While the Macon County animal shelter is considered a kill shelter, since being transitioned under the heath department umbrella, the euthanasia rate for the shelter has dramatically decreased.
“Since Jan. 1, 2017, we have euthanized 60 (7 percent) [animals],” said Villiard. “We try to limit euthanasia to animals with medical conditions, or if they are deemed unadoptable due to behavioral reasons. Several of these animals were referred from no-kill shelters due to capacity issues at their shelter and unadoptable behavior issues. Prior to the Health Department taking over Animal Control, the euthanasia rate was 24 percent the previous two years.”
Villiard believes that the transition for animal control to fall under the purview of the health department continues to mainstream the department and help the department run more efficiently.
“In the two years since coming under the Health Department compared to the two years prior to coming under the Health Department, euthanasia rates have decreased from 24 percent to 7 percent, and return-to-owner rates have remained steady at 17 percent,” said Villiard. “Although adoption rates have declined slightly from 34 percent to 29 percent, our transfer rates to no-kill shelters has dramatically increased from 10 percent to 34 percent resulting in more positive outcomes for our animals. This has been possible through improved working relationships with Appalachian Animal Rescue Center and other local animal rescue agencies in Western North Carolina.”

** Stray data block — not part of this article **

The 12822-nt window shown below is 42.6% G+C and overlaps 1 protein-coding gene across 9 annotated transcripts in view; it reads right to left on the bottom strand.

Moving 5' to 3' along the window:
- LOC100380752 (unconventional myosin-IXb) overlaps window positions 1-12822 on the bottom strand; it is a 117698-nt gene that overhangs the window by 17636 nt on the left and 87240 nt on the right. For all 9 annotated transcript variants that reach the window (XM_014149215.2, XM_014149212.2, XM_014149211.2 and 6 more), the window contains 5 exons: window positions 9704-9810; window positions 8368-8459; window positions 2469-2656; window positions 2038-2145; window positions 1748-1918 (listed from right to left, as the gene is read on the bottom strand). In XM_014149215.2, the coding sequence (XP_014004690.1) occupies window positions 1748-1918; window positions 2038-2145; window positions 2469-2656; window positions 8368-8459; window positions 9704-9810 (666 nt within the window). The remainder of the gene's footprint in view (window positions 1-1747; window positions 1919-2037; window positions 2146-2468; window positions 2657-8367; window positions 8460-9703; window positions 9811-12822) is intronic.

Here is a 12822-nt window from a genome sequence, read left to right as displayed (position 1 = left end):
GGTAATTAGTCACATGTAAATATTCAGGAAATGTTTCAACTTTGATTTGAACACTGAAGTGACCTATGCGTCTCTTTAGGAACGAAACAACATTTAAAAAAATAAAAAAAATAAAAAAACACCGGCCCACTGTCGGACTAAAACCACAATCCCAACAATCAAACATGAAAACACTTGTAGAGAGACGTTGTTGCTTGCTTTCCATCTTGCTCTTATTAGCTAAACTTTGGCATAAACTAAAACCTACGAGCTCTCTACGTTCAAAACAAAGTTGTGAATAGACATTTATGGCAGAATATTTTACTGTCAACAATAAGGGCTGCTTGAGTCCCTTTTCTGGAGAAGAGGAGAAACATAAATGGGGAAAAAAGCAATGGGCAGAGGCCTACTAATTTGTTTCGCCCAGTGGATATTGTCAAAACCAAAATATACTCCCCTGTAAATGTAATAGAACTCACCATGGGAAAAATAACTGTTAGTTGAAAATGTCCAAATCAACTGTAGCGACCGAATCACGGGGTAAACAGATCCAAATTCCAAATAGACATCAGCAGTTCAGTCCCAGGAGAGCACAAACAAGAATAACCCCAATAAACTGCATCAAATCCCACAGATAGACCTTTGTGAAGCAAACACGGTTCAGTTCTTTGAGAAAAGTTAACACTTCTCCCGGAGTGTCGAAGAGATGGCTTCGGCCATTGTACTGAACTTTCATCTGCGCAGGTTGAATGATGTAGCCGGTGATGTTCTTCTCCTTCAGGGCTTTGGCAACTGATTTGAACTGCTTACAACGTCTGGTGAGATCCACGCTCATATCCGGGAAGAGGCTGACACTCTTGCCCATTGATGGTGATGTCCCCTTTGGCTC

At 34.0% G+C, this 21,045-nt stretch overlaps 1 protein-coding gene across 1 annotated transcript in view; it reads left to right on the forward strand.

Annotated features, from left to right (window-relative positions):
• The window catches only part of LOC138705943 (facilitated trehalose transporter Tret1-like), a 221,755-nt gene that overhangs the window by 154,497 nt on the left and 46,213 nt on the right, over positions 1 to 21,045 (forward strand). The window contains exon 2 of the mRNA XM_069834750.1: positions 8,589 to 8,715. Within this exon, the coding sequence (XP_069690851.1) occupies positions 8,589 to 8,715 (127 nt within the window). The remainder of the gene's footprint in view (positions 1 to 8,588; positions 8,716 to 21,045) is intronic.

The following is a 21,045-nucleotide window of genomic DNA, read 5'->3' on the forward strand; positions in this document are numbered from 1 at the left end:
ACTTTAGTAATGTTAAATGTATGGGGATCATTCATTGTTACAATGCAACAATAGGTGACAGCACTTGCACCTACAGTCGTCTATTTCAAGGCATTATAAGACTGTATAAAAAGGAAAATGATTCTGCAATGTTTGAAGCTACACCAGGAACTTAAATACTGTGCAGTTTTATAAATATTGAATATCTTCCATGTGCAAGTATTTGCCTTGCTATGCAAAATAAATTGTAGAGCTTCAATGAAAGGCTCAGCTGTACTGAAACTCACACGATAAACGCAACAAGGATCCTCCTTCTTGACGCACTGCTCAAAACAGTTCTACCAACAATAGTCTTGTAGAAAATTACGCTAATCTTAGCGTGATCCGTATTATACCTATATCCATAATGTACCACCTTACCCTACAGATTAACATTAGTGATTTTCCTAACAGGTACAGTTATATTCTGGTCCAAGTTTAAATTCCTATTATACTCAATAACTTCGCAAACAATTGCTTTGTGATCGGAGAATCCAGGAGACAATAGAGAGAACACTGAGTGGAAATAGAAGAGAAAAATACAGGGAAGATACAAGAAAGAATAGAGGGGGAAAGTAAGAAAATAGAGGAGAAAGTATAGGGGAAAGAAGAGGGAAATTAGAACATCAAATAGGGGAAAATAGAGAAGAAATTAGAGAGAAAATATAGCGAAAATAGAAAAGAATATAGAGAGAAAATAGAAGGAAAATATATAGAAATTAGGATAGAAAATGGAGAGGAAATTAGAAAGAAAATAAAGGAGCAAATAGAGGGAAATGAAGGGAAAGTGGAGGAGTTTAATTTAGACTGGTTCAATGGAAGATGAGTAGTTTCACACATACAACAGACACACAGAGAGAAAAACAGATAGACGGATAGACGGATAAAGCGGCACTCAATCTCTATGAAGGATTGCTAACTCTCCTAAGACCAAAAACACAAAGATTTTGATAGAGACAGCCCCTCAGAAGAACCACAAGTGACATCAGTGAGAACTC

In addition to the numbers at the animal shelter the transition has allowed for some cosmetic changes to the building as well.
“We have also been able to add an open cat room and dog interaction area for potential adopters, both totally funded through donations,” said Villiard. “We have added low cost pet microchipping services for Macon County residents. Microchipping your pet is the best way to ensure your pet can be returned to you if it gets lost. Our goal is always to reunite pets with their families, and microchipping makes this easier. Currently, all animals entering Animal Services are scanned for microchips when they enter the Animal Shelter.”